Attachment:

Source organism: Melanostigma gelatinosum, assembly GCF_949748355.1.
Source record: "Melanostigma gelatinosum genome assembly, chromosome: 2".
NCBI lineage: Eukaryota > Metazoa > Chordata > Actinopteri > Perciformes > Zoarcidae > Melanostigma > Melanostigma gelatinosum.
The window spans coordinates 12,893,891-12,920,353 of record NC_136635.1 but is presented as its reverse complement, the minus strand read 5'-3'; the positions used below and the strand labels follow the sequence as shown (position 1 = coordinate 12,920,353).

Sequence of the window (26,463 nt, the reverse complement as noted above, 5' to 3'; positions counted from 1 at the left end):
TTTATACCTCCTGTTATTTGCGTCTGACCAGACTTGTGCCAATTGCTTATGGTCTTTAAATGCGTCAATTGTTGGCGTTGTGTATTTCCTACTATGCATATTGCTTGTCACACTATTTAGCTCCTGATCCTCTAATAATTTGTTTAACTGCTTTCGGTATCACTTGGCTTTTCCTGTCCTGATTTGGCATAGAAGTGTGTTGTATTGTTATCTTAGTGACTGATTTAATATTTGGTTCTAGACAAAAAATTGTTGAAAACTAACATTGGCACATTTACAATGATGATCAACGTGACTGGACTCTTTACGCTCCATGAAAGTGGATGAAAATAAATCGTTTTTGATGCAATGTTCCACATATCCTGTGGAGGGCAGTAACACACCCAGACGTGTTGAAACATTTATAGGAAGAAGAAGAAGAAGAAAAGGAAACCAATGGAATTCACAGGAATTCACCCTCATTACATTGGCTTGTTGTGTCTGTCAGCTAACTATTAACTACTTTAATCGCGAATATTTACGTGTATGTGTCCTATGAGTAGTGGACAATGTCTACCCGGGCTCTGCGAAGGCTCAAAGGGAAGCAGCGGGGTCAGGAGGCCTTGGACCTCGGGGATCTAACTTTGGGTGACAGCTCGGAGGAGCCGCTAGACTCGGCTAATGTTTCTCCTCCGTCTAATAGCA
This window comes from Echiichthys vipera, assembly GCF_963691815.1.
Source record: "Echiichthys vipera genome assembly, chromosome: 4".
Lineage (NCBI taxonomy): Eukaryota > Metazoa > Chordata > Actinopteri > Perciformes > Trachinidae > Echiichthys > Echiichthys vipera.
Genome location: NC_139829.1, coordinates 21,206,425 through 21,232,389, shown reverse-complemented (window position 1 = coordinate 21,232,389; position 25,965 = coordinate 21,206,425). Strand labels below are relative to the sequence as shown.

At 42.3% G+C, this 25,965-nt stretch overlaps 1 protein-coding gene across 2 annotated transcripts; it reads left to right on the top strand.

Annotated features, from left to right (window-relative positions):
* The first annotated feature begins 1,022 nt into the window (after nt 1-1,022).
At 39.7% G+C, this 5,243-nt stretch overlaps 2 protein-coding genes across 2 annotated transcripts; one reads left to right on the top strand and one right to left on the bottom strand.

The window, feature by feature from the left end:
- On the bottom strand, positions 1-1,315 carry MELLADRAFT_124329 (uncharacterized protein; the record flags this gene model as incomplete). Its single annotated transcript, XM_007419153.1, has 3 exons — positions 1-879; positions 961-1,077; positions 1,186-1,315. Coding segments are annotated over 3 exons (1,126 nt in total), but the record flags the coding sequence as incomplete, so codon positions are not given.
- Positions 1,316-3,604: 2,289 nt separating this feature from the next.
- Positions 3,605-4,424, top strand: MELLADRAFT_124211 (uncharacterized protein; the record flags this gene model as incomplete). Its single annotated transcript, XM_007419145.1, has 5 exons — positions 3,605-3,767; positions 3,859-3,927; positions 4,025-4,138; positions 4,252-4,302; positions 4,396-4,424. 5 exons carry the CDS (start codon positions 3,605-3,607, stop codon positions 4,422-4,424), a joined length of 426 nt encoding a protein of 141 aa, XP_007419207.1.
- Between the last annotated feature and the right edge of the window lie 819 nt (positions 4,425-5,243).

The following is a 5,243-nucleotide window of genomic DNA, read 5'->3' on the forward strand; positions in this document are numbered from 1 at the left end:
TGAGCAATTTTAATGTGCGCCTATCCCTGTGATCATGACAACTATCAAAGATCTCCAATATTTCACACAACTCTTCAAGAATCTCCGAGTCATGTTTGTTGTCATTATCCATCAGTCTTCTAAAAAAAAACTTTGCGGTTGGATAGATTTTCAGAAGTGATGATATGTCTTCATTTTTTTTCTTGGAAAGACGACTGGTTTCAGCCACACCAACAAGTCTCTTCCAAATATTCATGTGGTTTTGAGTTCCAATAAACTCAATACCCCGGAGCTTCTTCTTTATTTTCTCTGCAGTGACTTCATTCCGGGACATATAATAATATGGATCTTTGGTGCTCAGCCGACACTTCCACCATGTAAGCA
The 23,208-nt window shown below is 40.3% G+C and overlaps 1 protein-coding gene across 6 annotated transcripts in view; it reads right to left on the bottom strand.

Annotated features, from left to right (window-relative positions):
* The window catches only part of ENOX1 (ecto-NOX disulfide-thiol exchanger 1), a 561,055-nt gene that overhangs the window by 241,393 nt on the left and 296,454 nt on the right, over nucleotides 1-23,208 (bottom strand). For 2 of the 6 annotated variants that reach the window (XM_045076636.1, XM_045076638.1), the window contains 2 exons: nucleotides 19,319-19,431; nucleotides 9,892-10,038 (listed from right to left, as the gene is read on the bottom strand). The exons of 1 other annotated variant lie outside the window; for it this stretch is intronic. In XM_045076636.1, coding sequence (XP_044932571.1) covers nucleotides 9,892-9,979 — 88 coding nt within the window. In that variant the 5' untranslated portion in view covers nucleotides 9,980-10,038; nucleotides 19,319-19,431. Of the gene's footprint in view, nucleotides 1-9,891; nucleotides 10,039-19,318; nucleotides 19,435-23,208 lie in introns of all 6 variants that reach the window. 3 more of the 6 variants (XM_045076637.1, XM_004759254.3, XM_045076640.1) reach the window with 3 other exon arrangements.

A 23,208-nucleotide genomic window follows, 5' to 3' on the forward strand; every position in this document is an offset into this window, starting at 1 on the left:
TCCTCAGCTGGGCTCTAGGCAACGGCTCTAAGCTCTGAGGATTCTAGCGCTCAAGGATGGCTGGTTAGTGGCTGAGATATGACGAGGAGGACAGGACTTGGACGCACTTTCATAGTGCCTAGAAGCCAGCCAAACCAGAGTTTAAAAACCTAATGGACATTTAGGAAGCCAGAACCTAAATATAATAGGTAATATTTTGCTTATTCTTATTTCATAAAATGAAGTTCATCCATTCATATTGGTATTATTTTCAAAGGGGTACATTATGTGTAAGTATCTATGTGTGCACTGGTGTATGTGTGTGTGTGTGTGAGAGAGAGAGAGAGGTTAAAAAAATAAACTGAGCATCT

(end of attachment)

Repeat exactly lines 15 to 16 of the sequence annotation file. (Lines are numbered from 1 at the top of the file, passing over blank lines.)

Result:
The window, feature by feature from the left end:
- On the bottom strand, positions 1-1,315 carry MELLADRAFT_124329 (uncharacterized protein; the record flags this gene model as incomplete). Its single annotated transcript, XM_007419153.1, has 3 exons — positions 1-879; positions 961-1,077; positions 1,186-1,315. Coding segments are annotated over 3 exons (1,126 nt in total), but the record flags the coding sequence as incomplete, so codon positions are not given.